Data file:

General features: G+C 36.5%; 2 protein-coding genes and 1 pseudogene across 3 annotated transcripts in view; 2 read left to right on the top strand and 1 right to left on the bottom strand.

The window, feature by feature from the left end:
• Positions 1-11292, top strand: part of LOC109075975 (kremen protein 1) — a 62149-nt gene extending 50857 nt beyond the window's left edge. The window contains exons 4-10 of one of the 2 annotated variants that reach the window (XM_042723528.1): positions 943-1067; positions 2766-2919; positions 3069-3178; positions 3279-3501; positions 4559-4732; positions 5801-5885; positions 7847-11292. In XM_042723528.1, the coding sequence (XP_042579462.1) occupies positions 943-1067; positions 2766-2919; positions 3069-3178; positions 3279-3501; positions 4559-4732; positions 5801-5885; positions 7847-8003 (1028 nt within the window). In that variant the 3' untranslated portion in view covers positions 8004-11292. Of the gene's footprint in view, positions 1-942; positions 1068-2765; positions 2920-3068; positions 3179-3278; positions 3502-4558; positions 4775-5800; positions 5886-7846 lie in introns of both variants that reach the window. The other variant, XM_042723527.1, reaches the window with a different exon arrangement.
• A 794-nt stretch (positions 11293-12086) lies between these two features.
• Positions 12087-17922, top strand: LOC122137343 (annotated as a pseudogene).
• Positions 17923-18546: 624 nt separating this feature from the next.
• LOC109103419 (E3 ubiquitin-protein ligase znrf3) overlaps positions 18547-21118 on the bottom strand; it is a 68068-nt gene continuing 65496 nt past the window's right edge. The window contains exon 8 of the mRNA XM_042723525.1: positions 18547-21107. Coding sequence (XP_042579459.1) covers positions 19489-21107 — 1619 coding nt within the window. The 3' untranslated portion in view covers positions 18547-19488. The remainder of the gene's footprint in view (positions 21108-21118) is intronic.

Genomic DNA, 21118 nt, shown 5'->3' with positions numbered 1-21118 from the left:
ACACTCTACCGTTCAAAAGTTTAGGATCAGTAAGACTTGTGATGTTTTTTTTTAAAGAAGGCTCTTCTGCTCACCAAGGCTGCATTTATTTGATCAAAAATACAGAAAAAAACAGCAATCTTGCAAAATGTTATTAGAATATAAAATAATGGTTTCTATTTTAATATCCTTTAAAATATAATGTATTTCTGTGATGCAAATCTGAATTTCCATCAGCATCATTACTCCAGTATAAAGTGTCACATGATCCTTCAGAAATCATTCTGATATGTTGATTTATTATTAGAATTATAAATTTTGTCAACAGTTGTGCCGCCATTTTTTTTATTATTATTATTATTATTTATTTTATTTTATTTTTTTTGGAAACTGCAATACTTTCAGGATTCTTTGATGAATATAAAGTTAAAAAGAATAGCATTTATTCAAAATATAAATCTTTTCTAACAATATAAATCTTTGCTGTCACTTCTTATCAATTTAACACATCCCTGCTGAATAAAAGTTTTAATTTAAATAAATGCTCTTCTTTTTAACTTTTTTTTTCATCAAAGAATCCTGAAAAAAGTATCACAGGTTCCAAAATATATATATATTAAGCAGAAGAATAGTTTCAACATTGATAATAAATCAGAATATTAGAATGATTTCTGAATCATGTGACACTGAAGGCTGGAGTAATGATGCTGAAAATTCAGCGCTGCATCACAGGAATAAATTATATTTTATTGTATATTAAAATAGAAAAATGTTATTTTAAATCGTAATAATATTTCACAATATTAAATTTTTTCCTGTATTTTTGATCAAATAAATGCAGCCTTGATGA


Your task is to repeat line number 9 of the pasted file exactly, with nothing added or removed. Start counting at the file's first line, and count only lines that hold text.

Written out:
ACACTCTACCGTTCAAAAGTTTAGGATCAGTAAGACTTGTGATGTTTTTTTTTAAAGAAGGCTCTTCTGCTCACCAAGGCTGCATTTATTTGATCAAAAATACAGAAAAAAACAGCAATCTTGCAAAATGTTATTAGAATATAAAATAATGGTTTCTATTTTAATATCCTTTAAAATATAATGTATTTCTGTGATGCAAATCTGAATTTCCATCAGCATCATTACTCCAGTATAAAGTGTCACATGATCCTTCAGAAATCATTCTGATATGTTGATTTATTATTAGAATTATAAATTTTGTCAACAGTTGTGCCGCCATTTTTTTTATTATTATTATTATTATTTATTTTATTTTATTTTTTTTGGAAACTGCAATACTTTCAGGATTCTTTGATGAATATAAAGTTAAAAAGAATAGCATTTATTCAAAATATAAATCTTTTCTAACAATATAAATCTTTGCTGTCACTTCTTATCAATTTAACACATCCCTGCTGAATAAAAGTTTTAATTTAAATAAATGCTCTTCTTTTTAACTTTTTTTTTCATCAAAGAATCCTGAAAAAAGTATCACAGGTTCCAAAATATATATATATTAAGCAGAAGAATAGTTTCAACATTGATAATAAATCAGAATATTAGAATGATTTCTGAATCATGTGACACTGAAGGCTGGAGTAATGATGCTGAAAATTCAGCGCTGCATCACAGGAATAAATTATATTTTATTGTATATTAAAATAGAAAAATGTTATTTTAAATCGTAATAATATTTCACAATATTAAATTTTTTCCTGTATTTTTGATCAAATAAATGCAGCCTTGATGA